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Surviving the Puckerbrush

There was a period of time not so long ago when this oilfield gate guard business was about dead because that is what the oilpatch does. There have always been radical up and down cycles all the way back to Spindle Top.  It looks like the cycle is heading up now and I am getting emails about every week from noobs wanting to gate guard.  One note a few weeks back suggested I write an info post on just that subject.

McMullen County, TX ca. 2017

There is an extreme shortage of oil field gate guards  as I write this.  The Winter Texans have gone home and it takes a tough soul to survive a puckerbrush summer. Like that old cowboy said “South Texas is all right for men and dogs, but hell on women and horses.”  Thankfully it looks like the pay is going up to compensate for the hardship.  Supply and demand baby!!  Right now, I would not set a 24/7 2 person gate in the Eagle Ford for less than $150/day.  Out in West Texas it would take $200+ per day for me to even consider it.

If you are thinking about doing this, drop me an email at andy(at)myoldrv.com and I will give you the particulars and an intro to the hiring people at my outfit. Obviously, after 7 years of doin’, I think it is a good gig.

For starters I am going to assume you have some familiarity with RVing and all the basic stuff is in place that you need to get by.  Before you fall off down this way make sure everything works properly.  This place is also hell on tires.  Sissy tires or worn tires are gonna get you in trouble pronto.  These caliche roads and mesquite thorns will eat a tire up.

Webb County,, TX ca. 2015

I always start by telling folks they need 2 air conditioner units to survive a summer down here.  All you gotta do is look at a pic of the NO Princess Palace to see I only got one rooftop AC unit.  I supplement it with a window air conditioner unit.  As a matter of fact, my 2yo AC unit just got replaced last month with a new Frigidaire 5,000 BTU 115V Window-Mounted Mini-Compact Air Conditioner.  As a bonus, one of my baby 2000w inverter generators run that window shaker no sweat. You could also use one of those Portable Air Conditioners but that option is pricier and it takes up scant floor space.  Generally, the bedroom gets the least amount of refrigerated air in a one unit setup and that is critical if you are running a true 24/7 gate.  Somebody is gonna be sleeping during the day and if you can’t get some good rest,  home life will go to hell in a hurry. The other thing that is a must is a radiant barrier on the windows and roof vents.  If you happen to be facing west,  every window on the west side needs to be covered.  I like the InfraStop 48″ X 25′ White Double Bubble Reflective Foil Insulation because the white backing to the inside looks better. I attach it with clear packing tape (because no residue).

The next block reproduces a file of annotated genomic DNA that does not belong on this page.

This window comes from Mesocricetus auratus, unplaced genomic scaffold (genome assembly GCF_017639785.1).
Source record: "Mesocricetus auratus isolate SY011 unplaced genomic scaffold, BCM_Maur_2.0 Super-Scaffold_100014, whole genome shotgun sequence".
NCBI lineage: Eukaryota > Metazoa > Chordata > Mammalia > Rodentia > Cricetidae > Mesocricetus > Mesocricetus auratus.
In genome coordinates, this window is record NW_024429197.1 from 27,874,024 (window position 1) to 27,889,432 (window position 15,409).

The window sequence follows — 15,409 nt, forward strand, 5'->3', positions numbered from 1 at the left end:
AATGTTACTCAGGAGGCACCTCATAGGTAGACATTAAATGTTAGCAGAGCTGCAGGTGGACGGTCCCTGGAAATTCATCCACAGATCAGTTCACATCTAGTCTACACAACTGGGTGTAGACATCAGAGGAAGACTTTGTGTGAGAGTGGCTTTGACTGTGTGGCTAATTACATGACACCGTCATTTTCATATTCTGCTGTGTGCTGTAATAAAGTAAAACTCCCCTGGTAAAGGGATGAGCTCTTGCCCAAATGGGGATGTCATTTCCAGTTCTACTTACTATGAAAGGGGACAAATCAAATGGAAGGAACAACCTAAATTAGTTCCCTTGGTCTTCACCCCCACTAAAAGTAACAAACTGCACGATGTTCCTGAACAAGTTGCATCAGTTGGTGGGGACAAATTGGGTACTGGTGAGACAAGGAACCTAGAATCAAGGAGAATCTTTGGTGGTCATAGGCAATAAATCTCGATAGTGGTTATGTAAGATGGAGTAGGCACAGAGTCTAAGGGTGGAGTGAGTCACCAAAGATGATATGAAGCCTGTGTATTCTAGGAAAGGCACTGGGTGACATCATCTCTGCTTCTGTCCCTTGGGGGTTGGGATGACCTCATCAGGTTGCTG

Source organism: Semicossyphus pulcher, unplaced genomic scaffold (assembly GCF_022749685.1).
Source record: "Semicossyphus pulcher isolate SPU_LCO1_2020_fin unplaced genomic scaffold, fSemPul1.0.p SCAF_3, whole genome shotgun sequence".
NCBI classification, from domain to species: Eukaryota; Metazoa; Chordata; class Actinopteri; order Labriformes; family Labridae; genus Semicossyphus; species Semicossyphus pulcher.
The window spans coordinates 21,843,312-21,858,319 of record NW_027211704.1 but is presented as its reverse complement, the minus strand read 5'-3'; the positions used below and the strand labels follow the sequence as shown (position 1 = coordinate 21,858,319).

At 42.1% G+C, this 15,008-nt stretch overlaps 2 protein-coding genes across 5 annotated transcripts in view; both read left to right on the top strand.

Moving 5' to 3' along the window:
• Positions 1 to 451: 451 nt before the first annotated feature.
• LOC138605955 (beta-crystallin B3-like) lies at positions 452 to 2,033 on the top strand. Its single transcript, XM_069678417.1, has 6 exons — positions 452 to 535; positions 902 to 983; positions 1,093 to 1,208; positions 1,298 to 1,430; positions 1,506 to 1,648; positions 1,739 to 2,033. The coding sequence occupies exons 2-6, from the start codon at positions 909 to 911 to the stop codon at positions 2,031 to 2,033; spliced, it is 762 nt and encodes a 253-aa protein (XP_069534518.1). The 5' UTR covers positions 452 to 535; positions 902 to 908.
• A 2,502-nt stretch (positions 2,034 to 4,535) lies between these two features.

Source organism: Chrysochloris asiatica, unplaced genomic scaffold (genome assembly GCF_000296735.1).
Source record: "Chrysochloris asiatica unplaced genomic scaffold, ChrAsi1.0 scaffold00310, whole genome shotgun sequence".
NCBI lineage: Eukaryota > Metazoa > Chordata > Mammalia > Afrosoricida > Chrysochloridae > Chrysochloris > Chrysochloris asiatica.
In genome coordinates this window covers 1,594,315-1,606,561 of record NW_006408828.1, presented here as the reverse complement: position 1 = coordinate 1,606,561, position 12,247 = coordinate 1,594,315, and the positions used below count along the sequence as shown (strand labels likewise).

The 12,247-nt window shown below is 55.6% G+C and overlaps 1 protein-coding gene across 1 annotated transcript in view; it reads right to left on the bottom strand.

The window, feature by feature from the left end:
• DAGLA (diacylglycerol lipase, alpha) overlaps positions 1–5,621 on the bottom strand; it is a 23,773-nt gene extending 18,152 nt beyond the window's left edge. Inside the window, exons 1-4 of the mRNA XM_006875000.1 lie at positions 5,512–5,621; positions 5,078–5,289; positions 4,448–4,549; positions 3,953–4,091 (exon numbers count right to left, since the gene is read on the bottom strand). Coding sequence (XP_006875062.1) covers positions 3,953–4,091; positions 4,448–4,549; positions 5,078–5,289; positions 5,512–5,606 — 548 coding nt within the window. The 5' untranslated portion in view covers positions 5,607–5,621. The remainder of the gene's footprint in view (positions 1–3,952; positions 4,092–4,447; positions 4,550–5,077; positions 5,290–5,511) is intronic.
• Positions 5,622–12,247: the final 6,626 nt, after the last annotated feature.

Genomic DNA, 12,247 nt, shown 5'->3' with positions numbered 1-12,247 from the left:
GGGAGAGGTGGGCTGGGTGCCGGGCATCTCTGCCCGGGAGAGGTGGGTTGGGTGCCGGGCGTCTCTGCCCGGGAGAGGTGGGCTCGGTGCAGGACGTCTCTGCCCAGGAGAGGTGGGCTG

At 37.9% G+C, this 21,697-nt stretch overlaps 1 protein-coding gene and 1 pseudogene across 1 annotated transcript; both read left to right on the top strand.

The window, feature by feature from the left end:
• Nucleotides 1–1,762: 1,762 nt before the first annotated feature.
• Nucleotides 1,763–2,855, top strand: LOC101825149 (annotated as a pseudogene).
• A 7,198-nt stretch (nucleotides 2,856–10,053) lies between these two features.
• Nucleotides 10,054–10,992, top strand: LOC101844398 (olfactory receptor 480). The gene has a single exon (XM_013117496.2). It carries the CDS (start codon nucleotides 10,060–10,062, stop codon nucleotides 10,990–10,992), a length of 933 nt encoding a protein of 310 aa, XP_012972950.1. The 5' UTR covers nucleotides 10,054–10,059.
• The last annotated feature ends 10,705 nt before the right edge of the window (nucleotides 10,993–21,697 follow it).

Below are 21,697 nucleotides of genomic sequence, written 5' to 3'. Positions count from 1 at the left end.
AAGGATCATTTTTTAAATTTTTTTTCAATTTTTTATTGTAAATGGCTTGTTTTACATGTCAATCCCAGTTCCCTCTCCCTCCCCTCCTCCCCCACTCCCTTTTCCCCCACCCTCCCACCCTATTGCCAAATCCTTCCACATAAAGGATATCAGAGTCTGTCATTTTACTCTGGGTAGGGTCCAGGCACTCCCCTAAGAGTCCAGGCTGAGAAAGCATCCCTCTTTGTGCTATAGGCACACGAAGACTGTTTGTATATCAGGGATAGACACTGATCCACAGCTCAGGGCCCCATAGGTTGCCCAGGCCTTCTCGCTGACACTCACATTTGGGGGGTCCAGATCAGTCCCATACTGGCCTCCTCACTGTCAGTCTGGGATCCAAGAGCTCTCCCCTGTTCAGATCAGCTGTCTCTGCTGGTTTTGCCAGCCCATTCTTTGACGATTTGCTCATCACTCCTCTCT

The UV is a real killer here in the summer so take it seriously.  It will eat up plastic, rubber – and your skin.  Big hats and sunscreen are in order.  I also wear long sleeve cotton shirts.  You can get a serious sunburn right through a thin cotton T.  Some folks like tire covers to protect their tires from UV dry rot but I found them to be fine houses for spiders and mice and just more stuff to keep up with.   I figure the UV has gotta be bad on your tires; how could it not be?  I spray the Palace tires (and spare) once a month with 303 Marine UV Protectant Spray and call it good.

LaSalle County, TX ca. early 2015